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What is the value of process mining?

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There have been several interesting blogs on the recent Process Mining Manifesto (PMM), from Max J. Pucher to Keith Swenson, but first and foremost, what is the value of process mining?

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  • In short, I think that process mining as a principal concept will be extremely important in the future but rather than following the ideas of data mining, it has to provide a real-time capability that assesses people interactions to provide guidance towards well-defined business goals and gathers contextual information from the interaction-content to support decision making.

    As long as process mining is used to try and find well defined flow-diagrams in people interactions it just makes BPM more time and cost intensive. Process mining in an existing BPM setup is not really mining but monitoring.

    I have no idea what the value of process mining should be if all it does is to try and automate people interactions by means of flowcharts. The only benefit would be cost reduction like orthodox BPM, which is negative management action to bolster stock market relevant profits.

    The future must be to help businesses to be more innovative or to align strategy and execution and both needs people empowerment and not process automation.

    I propose all these great minds in process mining should put their heads to that target.

  • Hi Peter,

    Thanks for your interest in Process mining! I believe that because process mining is a generic technology (just like data mining) it must be put in a concrete context to highlight its value. The specific benefits that process mining provides vary depending on whether you use it, for example, for increasing operational efficiency, for risk management and assurance, for reducing errors, or for controlling partners.

    In my view, process invisibility is a major driver for process mining (see also our blog post on that topic here: http://fluxicon.com/s/5e).

    I would be happy to chat more about it.

    Best,
    Anne

  • I have had direct experience in using process mining with real customers and real data. Whatever I say about it here is going to sound like hyperbole -- too incredible to believe -- however the results are nothing short of amazing. Organizations that have been struggling for months or years to understand the cause of their inefficiency, have quickly (a few days of work) uncovered facts about where the process is going wrong, along with hard numbers showing precisely how much waste there is.

    The value of process mining is simple: it gives you an accurate, quantitative picture of what your organization has been doing. That picture almost always includes obvious areas of needed improvement. Knowledge is power.

    This is not a futuristic technology, but very useful today.

    The latest version of Fujitsu's product announced this week combines process mining with continuous ongoing monitoring and alerting:

    http://blog.interstagebpm.com/2012/02/07/taking-process-intelligence-to-the-next-level-interstage-bpm-analytics-v12/

    Everyone always asks for ongoing monitoring, but quite frankly I don't think this is where the big value is. You can only monitor what you can anticipate. The big value I have seen is when the picture of your organization includes something entirely unexpected. During mining, we will see something that causes an organizational member to run from the room saying "I can't believe that" only to come back later after verifying with other sources saying "It is true, we really do that." The value is not that it produces a process diagram automatically. The real value is the insight that is gained from a having a detailed picture.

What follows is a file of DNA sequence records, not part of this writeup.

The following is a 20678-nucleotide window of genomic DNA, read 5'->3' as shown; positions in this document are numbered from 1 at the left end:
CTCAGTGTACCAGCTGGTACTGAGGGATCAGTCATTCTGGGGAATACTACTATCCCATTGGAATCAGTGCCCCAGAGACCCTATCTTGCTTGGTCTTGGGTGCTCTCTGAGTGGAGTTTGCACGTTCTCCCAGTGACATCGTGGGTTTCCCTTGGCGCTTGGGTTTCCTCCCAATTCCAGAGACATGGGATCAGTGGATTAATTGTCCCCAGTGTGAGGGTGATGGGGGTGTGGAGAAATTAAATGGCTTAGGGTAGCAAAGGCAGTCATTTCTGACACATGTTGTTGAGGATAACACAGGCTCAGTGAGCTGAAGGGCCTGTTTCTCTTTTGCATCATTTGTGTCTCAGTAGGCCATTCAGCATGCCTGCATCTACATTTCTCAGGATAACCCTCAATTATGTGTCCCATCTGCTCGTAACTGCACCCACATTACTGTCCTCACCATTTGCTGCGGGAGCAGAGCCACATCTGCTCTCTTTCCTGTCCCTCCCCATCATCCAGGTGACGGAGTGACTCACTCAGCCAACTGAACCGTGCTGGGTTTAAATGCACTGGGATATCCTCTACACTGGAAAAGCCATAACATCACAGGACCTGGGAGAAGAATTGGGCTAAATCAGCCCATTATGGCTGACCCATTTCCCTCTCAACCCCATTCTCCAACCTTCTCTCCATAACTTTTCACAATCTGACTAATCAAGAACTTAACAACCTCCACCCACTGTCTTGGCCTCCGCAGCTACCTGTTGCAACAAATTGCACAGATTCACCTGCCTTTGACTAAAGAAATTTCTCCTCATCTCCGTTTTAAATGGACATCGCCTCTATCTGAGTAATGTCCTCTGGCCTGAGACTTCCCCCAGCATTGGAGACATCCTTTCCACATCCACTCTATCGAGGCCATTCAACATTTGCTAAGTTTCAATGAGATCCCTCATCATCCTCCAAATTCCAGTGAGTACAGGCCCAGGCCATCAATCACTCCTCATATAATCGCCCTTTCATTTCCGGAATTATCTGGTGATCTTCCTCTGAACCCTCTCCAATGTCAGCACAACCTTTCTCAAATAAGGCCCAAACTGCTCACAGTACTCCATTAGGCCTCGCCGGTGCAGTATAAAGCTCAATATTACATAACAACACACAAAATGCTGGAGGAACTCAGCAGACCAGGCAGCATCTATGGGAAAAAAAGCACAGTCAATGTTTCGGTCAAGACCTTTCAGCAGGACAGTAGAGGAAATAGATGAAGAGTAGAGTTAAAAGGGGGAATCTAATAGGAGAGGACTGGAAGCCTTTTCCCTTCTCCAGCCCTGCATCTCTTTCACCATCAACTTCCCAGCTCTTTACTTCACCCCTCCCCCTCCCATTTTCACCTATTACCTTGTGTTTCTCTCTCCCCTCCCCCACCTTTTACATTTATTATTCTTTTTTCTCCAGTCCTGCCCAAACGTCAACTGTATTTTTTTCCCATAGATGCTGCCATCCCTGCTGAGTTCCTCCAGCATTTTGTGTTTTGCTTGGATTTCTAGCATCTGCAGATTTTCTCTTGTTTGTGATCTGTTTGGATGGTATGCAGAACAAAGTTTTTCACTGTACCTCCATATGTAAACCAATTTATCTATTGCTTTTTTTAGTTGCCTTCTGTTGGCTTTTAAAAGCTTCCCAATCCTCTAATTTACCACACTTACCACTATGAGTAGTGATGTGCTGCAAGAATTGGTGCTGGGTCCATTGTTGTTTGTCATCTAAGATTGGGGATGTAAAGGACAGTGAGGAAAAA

Think of it as a kind of organizational MRI. A doctor can guess at the problem using external symptoms, but an MRI can give them a picture of the internal situation. It is not perfect, and it does not automatically prescribe a treatment, but just having an accurate picture is sometimes all you lack.

    I participate with the IEEE Task Force on Process Mining and the widespread opinion in that group is that to most of the public, process mining just seems too good to be true.

  • I've worked with some process mining tools. Sometimes it looks like magic, but I think using process mining for process discovery is a start but not enough, because the mined log files might not be about a complete process. And you will miss parts of the process that are not executed by the system (some tools allow you to complete your process model manaually)

    It might be useful for analysis (costs, risks etc), but the most value for me is using it as a monitoring tool.

    Of course then you need a worklow or casemanagement tool to execute your process. If you mine this system continuously you will see your running cases mapped on a process model.

    To me this process view combined with live information is a valuable tool for managing the process.

    You will see workloads, which paths are the busiest. Of course you must be able to act on this information, but at least we are looking at a process then.

  • And now I see, Keith doesn't agree with me ;-)

  • Whatever our initial motivation for automation of business processes, the "surprise" upside is the data that then becomes accessible. Before long ad hoc searches of the data are commonplace and executive decisions increasingly dependent upon them. Indeed, fast, flexible and no-coding-required reporting is becoming a top criterium in tool selection.